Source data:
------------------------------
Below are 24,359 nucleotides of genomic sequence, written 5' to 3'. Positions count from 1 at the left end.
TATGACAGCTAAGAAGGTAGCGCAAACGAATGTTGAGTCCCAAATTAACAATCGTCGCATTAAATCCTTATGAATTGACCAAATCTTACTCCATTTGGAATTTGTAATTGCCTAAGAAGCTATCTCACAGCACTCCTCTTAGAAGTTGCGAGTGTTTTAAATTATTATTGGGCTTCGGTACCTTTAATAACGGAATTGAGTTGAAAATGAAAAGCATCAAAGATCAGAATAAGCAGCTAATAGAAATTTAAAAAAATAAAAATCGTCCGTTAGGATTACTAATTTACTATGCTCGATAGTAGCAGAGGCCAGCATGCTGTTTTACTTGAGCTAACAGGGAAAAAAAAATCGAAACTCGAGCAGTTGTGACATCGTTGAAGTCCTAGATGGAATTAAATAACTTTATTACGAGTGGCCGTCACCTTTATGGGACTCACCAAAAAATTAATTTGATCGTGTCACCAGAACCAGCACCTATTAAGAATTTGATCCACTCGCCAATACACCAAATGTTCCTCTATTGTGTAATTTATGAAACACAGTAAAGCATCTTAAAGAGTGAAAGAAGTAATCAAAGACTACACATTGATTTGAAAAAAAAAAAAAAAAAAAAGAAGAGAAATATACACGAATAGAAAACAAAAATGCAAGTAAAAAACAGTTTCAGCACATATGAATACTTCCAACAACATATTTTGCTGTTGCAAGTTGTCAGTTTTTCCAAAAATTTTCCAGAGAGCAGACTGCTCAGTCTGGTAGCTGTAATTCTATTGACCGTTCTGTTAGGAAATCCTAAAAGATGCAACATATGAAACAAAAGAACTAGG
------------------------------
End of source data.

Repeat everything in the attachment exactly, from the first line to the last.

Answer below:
Below are 24,359 nucleotides of genomic sequence, written 5' to 3'. Positions count from 1 at the left end.
TATGACAGCTAAGAAGGTAGCGCAAACGAATGTTGAGTCCCAAATTAACAATCGTCGCATTAAATCCTTATGAATTGACCAAATCTTACTCCATTTGGAATTTGTAATTGCCTAAGAAGCTATCTCACAGCACTCCTCTTAGAAGTTGCGAGTGTTTTAAATTATTATTGGGCTTCGGTACCTTTAATAACGGAATTGAGTTGAAAATGAAAAGCATCAAAGATCAGAATAAGCAGCTAATAGAAATTTAAAAAAATAAAAATCGTCCGTTAGGATTACTAATTTACTATGCTCGATAGTAGCAGAGGCCAGCATGCTGTTTTACTTGAGCTAACAGGGAAAAAAAAATCGAAACTCGAGCAGTTGTGACATCGTTGAAGTCCTAGATGGAATTAAATAACTTTATTACGAGTGGCCGTCACCTTTATGGGACTCACCAAAAAATTAATTTGATCGTGTCACCAGAACCAGCACCTATTAAGAATTTGATCCACTCGCCAATACACCAAATGTTCCTCTATTGTGTAATTTATGAAACACAGTAAAGCATCTTAAAGAGTGAAAGAAGTAATCAAAGACTACACATTGATTTGAAAAAAAAAAAAAAAAAAAAGAAGAGAAATATACACGAATAGAAAACAAAAATGCAAGTAAAAAACAGTTTCAGCACATATGAATACTTCCAACAACATATTTTGCTGTTGCAAGTTGTCAGTTTTTCCAAAAATTTTCCAGAGAGCAGACTGCTCAGTCTGGTAGCTGTAATTCTATTGACCGTTCTGTTAGGAAATCCTAAAAGATGCAACATATGAAACAAAAGAACTAGG